The State Government has been sympathetic with the University's problems and has renewed its approach to the Commonwealth Government on the matter of supplementation of grants in connection with non-academic salary increases to date. 1 see nothing about provision for nonacademic salaries in the Bills before us. If the universities are in this sorry plight, what is wrong with the Australian Universities Commission? Tertiary education - colleges of advanced education and universities - is doing well from this Government compared to what happens to primary, secondary and pre-school education, education of the handicapped and technical education. They are poverty ridden so far as the Commonwealth is concerned. We are now talking about the area in which the Commonwealth is most generous, yet this is the situation in at least 2 universities that we have mentioned - the Queensland University and the University of New South Wales. I am sure that if we made inquiries we would find that most other universities have complaints, not about academic luxuries but about the absolute necessities of academic and non-academic staff - about the material requirements of the universi ties. The Commonwealth has a pretty high power body, the Australian Universities Commission, which is supposed to make the triennial grants. Was my colleague from Bendigo (Mr Kennedy) right when he said that for political purposes the recommendations of the Australian Universities Commission are being pruned to meet what the Government is prepared to make available? If this is so, it is no wonder our universities are struggling. The honourable member for Bendigo recounted the even sorrier plight of the new colleges of advanced education. 1 have examined the schedule to the Bill which contains details of allocations for each of the universities, but the Parliament has not been told anything about what these amounts mean in relation to the number of staff at the various levels. We have been given no information about what kind of staff-student ratio will be provided for over the triennium. We do not get any of this kind of information. Whence are we supposed to derive it? It is about time the Government recognised that if these matters are to be considered in a serious vein - if they are to be considered in a sensible way - honourable members must have the sort of information that I am suggesting should have been made available. Even in the field where the Government prides itself on being relatively generous there are distinct problems. I am not sure that the grants that are being made under the provisions of these 2 Bills will remedy the problems.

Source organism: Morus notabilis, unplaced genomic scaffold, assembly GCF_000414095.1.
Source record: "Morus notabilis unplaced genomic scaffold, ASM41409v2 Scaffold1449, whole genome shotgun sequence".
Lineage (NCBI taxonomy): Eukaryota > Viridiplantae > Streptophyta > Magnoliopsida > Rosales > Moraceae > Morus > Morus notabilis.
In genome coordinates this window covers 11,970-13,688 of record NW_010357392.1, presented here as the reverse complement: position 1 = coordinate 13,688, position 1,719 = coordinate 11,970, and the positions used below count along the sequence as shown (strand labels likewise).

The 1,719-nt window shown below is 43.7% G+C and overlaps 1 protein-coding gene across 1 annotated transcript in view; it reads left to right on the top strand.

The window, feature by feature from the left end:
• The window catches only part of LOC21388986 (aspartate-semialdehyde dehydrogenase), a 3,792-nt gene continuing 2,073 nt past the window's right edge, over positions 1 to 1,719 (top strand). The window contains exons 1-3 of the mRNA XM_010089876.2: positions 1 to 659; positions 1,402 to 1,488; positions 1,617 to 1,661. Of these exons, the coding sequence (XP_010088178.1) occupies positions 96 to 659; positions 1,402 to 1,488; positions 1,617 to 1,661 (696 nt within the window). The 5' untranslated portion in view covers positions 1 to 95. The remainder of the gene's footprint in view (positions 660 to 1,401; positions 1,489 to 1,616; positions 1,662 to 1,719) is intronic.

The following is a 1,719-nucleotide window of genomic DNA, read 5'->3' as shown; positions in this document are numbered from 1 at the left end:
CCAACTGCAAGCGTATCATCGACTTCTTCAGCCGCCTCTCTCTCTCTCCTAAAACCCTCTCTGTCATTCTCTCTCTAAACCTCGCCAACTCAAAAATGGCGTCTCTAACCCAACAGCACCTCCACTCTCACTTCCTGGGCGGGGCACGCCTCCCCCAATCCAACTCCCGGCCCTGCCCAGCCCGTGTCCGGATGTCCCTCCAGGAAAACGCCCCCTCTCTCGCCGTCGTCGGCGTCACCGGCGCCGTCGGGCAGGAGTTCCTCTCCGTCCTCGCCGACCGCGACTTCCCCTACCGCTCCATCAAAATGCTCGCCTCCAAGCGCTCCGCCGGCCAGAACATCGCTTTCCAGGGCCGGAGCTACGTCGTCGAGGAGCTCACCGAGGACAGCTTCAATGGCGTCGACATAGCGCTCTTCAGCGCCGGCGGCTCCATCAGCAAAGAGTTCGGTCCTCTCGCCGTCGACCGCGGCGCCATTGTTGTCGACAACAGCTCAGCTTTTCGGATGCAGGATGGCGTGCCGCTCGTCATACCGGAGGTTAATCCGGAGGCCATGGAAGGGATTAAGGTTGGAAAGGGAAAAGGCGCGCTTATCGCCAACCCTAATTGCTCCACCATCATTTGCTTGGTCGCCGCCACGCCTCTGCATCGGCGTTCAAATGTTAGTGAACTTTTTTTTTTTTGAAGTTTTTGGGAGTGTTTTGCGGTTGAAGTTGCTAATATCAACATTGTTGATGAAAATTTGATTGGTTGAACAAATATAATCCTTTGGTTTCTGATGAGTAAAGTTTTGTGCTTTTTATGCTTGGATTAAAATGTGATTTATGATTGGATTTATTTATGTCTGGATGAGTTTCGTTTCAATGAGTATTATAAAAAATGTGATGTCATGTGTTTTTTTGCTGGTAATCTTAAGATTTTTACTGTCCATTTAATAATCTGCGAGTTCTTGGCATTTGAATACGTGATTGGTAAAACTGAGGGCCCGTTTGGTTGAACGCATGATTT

Before I resume my seat I warn to add my words to the pleas that have been made in so many other places already, that it. is about time the Commonwealth shared 50-50 with the universities in respect of recurrent grants - the running costs of universities and the salaries and that sort of thing. These are really big items for any institution and it is not good enough for the Commonwealth to ask the States to meet these costs on the basis of a Si commonwealth contribution for every SI. 85 that the State spends. This is an almost $2 for Si relationship. I do not think the States will ever overcome their problems, and their lower levels of education will not improve while the States are required to spend $1.85 to obtain a grant of SI from the Commonwealth. I think that the Wark Committee and various other committees recommended that the Commonwealth should contribute $1 for $1 for recurrent grants just as it does with respect to capital grants.